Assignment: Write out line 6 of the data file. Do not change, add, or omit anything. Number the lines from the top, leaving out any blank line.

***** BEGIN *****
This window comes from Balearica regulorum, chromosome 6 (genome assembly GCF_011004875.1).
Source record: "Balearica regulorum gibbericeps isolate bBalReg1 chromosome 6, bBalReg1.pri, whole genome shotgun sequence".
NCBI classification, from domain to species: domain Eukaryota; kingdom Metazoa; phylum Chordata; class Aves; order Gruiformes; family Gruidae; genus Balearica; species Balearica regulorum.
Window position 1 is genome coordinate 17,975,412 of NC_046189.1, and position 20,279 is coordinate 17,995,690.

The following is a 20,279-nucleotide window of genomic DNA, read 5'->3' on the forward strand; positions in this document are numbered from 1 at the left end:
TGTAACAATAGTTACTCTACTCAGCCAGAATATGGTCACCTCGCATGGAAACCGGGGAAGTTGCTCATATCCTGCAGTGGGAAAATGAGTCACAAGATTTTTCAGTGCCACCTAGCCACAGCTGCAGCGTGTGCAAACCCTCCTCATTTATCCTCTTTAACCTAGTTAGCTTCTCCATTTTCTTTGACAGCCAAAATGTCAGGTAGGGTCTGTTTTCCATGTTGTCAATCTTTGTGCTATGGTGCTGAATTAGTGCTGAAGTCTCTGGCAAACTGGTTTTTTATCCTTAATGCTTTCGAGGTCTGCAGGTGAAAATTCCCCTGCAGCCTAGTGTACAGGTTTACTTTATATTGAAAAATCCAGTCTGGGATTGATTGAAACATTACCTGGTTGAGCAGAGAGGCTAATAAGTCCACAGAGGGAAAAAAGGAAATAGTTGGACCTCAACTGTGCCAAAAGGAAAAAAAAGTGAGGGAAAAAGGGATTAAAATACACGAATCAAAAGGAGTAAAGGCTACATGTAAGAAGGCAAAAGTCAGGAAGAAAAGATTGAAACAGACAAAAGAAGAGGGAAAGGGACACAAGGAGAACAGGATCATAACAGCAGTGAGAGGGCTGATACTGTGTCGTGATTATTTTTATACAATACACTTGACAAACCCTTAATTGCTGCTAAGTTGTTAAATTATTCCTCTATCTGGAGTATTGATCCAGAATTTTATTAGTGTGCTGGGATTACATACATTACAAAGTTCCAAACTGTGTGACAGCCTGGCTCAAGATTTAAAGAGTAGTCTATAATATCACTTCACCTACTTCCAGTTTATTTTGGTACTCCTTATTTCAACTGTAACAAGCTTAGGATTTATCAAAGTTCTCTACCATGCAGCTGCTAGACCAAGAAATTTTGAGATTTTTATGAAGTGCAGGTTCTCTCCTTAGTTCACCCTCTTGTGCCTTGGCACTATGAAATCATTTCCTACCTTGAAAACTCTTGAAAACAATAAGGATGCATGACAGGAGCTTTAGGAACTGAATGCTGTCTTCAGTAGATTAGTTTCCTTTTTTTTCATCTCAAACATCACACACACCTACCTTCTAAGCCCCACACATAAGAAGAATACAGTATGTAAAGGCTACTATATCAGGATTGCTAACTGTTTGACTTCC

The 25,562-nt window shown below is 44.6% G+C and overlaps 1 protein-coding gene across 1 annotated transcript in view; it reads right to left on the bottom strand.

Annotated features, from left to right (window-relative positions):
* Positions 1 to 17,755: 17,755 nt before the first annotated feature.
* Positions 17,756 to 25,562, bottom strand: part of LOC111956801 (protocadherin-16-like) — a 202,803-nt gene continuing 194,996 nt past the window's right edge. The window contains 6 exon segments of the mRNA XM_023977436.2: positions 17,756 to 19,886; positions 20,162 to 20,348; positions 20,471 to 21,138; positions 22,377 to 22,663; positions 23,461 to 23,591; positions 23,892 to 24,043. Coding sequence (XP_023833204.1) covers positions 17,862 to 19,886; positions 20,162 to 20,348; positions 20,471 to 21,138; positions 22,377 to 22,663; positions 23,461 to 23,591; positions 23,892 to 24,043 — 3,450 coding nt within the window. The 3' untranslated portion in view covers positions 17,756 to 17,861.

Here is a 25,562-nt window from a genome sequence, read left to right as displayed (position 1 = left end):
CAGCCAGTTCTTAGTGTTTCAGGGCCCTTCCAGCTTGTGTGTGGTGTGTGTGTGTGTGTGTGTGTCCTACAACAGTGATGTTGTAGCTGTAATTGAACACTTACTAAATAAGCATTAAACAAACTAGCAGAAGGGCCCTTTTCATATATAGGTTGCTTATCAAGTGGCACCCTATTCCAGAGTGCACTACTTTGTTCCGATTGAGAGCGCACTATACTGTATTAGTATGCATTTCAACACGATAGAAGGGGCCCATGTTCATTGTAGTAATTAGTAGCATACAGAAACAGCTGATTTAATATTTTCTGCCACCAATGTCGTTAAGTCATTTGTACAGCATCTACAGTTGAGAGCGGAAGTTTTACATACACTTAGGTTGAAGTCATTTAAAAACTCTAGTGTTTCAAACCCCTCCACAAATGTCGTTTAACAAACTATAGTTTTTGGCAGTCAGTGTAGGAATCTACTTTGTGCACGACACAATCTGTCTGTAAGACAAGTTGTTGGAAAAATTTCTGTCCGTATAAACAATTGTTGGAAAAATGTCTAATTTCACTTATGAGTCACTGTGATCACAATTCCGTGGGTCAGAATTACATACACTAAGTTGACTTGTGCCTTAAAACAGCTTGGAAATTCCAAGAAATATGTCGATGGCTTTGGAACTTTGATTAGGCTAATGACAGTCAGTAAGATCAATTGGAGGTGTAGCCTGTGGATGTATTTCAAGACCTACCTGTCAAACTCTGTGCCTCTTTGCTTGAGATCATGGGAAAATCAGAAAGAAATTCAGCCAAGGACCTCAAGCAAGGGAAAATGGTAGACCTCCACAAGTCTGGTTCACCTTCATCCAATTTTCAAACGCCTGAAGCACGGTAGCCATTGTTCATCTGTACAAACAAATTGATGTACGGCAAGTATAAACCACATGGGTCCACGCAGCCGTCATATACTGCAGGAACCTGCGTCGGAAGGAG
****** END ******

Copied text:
TGTAACAATAGTTACTCTACTCAGCCAGAATATGGTCACCTCGCATGGAAACCGGGGAAGTTGCTCATATCCTGCAGTGGGAAAATGAGTCACAAGATTTTTCAGTGCCACCTAGCCACAGCTGCAGCGTGTGCAAACCCTCCTCATTTATCCTCTTTAACCTAGTTAGCTTCTCCATTTTCTTTGACAGCCAAAATGTCAGGTAGGGTCTGTTTTCCATGTTGTCAATCTTTGTGCTATGGTGCTGAATTAGTGCTGAAGTCTCTGGCAAACTGGTTTTTTATCCTTAATGCTTTCGAGGTCTGCAGGTGAAAATTCCCCTGCAGCCTAGTGTACAGGTTTACTTTATATTGAAAAATCCAGTCTGGGATTGATTGAAACATTACCTGGTTGAGCAGAGAGGCTAATAAGTCCACAGAGGGAAAAAAGGAAATAGTTGGACCTCAACTGTGCCAAAAGGAAAAAAAAGTGAGGGAAAAAGGGATTAAAATACACGAATCAAAAGGAGTAAAGGCTACATGTAAGAAGGCAAAAGTCAGGAAGAAAAGATTGAAACAGACAAAAGAAGAGGGAAAGGGACACAAGGAGAACAGGATCATAACAGCAGTGAGAGGGCTGATACTGTGTCGTGATTATTTTTATACAATACACTTGACAAACCCTTAATTGCTGCTAAGTTGTTAAATTATTCCTCTATCTGGAGTATTGATCCAGAATTTTATTAGTGTGCTGGGATTACATACATTACAAAGTTCCAAACTGTGTGACAGCCTGGCTCAAGATTTAAAGAGTAGTCTATAATATCACTTCACCTACTTCCAGTTTATTTTGGTACTCCTTATTTCAACTGTAACAAGCTTAGGATTTATCAAAGTTCTCTACCATGCAGCTGCTAGACCAAGAAATTTTGAGATTTTTATGAAGTGCAGGTTCTCTCCTTAGTTCACCCTCTTGTGCCTTGGCACTATGAAATCATTTCCTACCTTGAAAACTCTTGAAAACAATAAGGATGCATGACAGGAGCTTTAGGAACTGAATGCTGTCTTCAGTAGATTAGTTTCCTTTTTTTTCATCTCAAACATCACACACACCTACCTTCTAAGCCCCACACATAAGAAGAATACAGTATGTAAAGGCTACTATATCAGGATTGCTAACTGTTTGACTTCC